I have been imagining the places in Jean Rhys's quartet of urban novels of the 1920's and 1930's as points of surfacing and disappearance. Mapping out the locations in the books as a journey through London and Paris. As I walk, I absorb myself in the books, thinking in tangents and asides; seeking out reflections on significant themes and passages, recurrent symbols and ideas. As points of departure from which to write, I cover these distances just to reach a state of mind.
My title, And The Street Walks In, is from a passage in Good Morning, Midnight, one that comes to mind on my visit to Paris. It is one of the most arresting moments in the book. The street walking in, a striking image. As though the street were coming to summon her back, to reclaim her.
A cheap hotel in Paris. Hotel rooms often figure in Jean Rhys books, and this particular hotel is situated in an impasse, that most evocative of French place names. They can be found everywhere in Paris, and often they are named. Threaded through the book are some possibilities that might help me to pinpoint its location, and from the map I can identify a few lines which lead to nowhere, dead ends.
On the screen a pretty girl was pointing a revolver at a group of guests. They backed away with their arms held high above their heads and expressions of terror on their faces. The pretty girl’s lips moved. The fat hostess unclasped the necklace of huge pearls and fell, fainting, into the arms of a footman. The pretty girl, holding the revolver so that the audience could see that two of her fingers were missing, walked backwards towards the door. Her lips moved again. You could see what she was saying. ‘Keep ‘em up....’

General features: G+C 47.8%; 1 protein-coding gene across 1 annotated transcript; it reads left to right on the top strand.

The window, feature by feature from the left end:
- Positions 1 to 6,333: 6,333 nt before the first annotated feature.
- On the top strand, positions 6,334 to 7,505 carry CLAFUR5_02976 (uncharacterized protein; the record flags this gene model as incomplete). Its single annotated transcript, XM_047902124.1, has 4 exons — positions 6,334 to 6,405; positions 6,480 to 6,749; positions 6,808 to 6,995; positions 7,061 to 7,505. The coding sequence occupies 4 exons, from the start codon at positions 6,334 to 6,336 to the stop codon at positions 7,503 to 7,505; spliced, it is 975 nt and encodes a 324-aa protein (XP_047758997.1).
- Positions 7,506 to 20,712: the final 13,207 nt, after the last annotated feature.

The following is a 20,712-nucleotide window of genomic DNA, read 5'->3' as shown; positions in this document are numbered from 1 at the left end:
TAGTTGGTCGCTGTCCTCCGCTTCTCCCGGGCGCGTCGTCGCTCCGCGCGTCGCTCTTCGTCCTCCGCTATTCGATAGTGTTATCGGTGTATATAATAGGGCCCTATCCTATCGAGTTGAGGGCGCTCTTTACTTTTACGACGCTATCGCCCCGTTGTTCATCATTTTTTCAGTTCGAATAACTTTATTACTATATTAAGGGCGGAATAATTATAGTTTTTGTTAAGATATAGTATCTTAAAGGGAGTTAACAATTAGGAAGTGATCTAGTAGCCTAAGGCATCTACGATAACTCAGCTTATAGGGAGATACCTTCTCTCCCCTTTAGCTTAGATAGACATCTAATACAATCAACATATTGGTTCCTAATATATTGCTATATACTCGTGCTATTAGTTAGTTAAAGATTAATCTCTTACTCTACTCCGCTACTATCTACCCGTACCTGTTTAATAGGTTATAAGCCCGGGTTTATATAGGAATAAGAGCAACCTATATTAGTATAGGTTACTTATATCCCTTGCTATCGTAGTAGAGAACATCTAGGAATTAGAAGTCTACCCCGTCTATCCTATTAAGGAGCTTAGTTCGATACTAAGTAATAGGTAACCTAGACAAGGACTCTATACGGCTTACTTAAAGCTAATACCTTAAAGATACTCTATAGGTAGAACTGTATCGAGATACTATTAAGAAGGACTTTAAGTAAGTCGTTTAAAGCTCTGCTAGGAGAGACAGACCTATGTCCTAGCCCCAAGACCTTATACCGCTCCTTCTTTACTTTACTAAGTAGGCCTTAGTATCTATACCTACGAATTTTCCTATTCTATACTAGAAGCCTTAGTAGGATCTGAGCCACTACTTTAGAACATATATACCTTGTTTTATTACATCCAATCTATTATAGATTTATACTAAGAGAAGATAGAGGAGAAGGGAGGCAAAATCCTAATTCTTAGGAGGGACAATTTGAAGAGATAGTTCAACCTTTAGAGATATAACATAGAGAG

I am following through connections on the books Rhys reads and admires, and this has led me to Escapade, which seems to be one of the few books by Evelyn Scott I have been able to track down. Rhys also mentions the book in her letters. In reading Escapade, I’ve been thinking about Evelyn Scott and her relation to Rhys. They were contemporaries, and admirers of each other’s work. They share a clarity of expression and perception that makes their writing feel modern and ahead of its time. This is about an experimental style but in both I detect also the expression of a state of mind, of a certain experience of life or philosophy, and a tendency to radical acts and ideas.
Following Anna's journey in Voyage in the Dark, I have walked to different points in Bloomsbury, Kings Cross, Camden Town, Chalk Farm, Fitzrovia, Soho, Oxford Street, Piccadilly, Mayfair, Bayswater and Notting Hill. Anna's London is one which can feel confined and yet she is on the fringes of some interesting cultural sites: its theatres, music … Continue reading Points of surfacing: Voyage in the Dark
Atget’s project to photograph a disappearing Paris, places him in the tradition of street photography and the flâneur, observing the city, preserving and capturing its details and subjects. His photographs capture a moment contained within the spaces of a Paris in flux. They capture the transitory, fleeting glimpses of courtyards, streets, shop windows, interiors and reflections.
As we walk, you identify one of the symbols that mark the famous passageways, the lion’s head, and opening the heavy wooden door we enter, perhaps there is a passage through. At the entrance I take a photograph…
The book captures the movement, the drift and passing of Wanda's life, directionless, without future, a wanderer. Reflected in its style, the book leaves a mystery at its heart, unanswered questions; the invisible and unaligned.